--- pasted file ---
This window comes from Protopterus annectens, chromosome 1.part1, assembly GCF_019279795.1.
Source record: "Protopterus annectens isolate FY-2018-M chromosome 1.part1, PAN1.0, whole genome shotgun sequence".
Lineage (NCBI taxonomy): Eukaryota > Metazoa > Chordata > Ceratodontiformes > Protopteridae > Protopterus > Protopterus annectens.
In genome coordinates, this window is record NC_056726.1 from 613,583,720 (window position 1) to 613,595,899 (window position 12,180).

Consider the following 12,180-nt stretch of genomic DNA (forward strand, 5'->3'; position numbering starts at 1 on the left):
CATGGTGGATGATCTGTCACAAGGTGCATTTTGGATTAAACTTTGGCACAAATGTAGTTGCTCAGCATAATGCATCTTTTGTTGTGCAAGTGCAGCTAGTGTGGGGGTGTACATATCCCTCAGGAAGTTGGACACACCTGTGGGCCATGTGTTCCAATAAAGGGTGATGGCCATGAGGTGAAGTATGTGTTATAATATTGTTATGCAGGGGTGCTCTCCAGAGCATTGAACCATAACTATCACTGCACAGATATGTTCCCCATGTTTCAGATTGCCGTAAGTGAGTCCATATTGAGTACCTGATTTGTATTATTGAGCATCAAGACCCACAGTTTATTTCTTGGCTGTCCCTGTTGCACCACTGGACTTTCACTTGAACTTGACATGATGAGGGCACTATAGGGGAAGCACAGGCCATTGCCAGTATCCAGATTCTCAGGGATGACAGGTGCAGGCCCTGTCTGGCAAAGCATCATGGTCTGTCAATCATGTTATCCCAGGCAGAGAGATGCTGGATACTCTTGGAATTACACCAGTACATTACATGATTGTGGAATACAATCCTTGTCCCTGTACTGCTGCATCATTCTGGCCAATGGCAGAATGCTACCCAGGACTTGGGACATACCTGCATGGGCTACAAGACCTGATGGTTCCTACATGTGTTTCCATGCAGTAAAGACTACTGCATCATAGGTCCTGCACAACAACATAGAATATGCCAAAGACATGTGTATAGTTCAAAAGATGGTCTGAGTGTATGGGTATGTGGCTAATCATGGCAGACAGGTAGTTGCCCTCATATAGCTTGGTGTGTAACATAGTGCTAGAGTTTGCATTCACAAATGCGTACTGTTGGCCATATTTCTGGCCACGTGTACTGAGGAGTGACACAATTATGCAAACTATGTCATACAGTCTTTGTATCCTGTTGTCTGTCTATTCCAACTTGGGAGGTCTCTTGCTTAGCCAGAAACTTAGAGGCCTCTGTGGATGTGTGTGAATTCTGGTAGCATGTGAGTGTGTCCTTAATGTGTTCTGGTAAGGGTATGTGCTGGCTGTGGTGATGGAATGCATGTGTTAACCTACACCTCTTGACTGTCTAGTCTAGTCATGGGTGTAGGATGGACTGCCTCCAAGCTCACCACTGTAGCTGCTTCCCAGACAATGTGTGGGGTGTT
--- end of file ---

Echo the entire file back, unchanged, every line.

This window comes from Protopterus annectens, chromosome 1.part1, assembly GCF_019279795.1.
Source record: "Protopterus annectens isolate FY-2018-M chromosome 1.part1, PAN1.0, whole genome shotgun sequence".
Lineage (NCBI taxonomy): Eukaryota > Metazoa > Chordata > Ceratodontiformes > Protopteridae > Protopterus > Protopterus annectens.
In genome coordinates, this window is record NC_056726.1 from 613,583,720 (window position 1) to 613,595,899 (window position 12,180).

Consider the following 12,180-nt stretch of genomic DNA (forward strand, 5'->3'; position numbering starts at 1 on the left):
CATGGTGGATGATCTGTCACAAGGTGCATTTTGGATTAAACTTTGGCACAAATGTAGTTGCTCAGCATAATGCATCTTTTGTTGTGCAAGTGCAGCTAGTGTGGGGGTGTACATATCCCTCAGGAAGTTGGACACACCTGTGGGCCATGTGTTCCAATAAAGGGTGATGGCCATGAGGTGAAGTATGTGTTATAATATTGTTATGCAGGGGTGCTCTCCAGAGCATTGAACCATAACTATCACTGCACAGATATGTTCCCCATGTTTCAGATTGCCGTAAGTGAGTCCATATTGAGTACCTGATTTGTATTATTGAGCATCAAGACCCACAGTTTATTTCTTGGCTGTCCCTGTTGCACCACTGGACTTTCACTTGAACTTGACATGATGAGGGCACTATAGGGGAAGCACAGGCCATTGCCAGTATCCAGATTCTCAGGGATGACAGGTGCAGGCCCTGTCTGGCAAAGCATCATGGTCTGTCAATCATGTTATCCCAGGCAGAGAGATGCTGGATACTCTTGGAATTACACCAGTACATTACATGATTGTGGAATACAATCCTTGTCCCTGTACTGCTGCATCATTCTGGCCAATGGCAGAATGCTACCCAGGACTTGGGACATACCTGCATGGGCTACAAGACCTGATGGTTCCTACATGTGTTTCCATGCAGTAAAGACTACTGCATCATAGGTCCTGCACAACAACATAGAATATGCCAAAGACATGTGTATAGTTCAAAAGATGGTCTGAGTGTATGGGTATGTGGCTAATCATGGCAGACAGGTAGTTGCCCTCATATAGCTTGGTGTGTAACATAGTGCTAGAGTTTGCATTCACAAATGCGTACTGTTGGCCATATTTCTGGCCACGTGTACTGAGGAGTGACACAATTATGCAAACTATGTCATACAGTCTTTGTATCCTGTTGTCTGTCTATTCCAACTTGGGAGGTCTCTTGCTTAGCCAGAAACTTAGAGGCCTCTGTGGATGTGTGTGAATTCTGGTAGCATGTGAGTGTGTCCTTAATGTGTTCTGGTAAGGGTATGTGCTGGCTGTGGTGATGGAATGCATGTGTTAACCTACACCTCTTGACTGTCTAGTCTAGTCATGGGTGTAGGATGGACTGCCTCCAAGCTCACCACTGTAGCTGCTTCCCAGACAATGTGTGGGGTGTT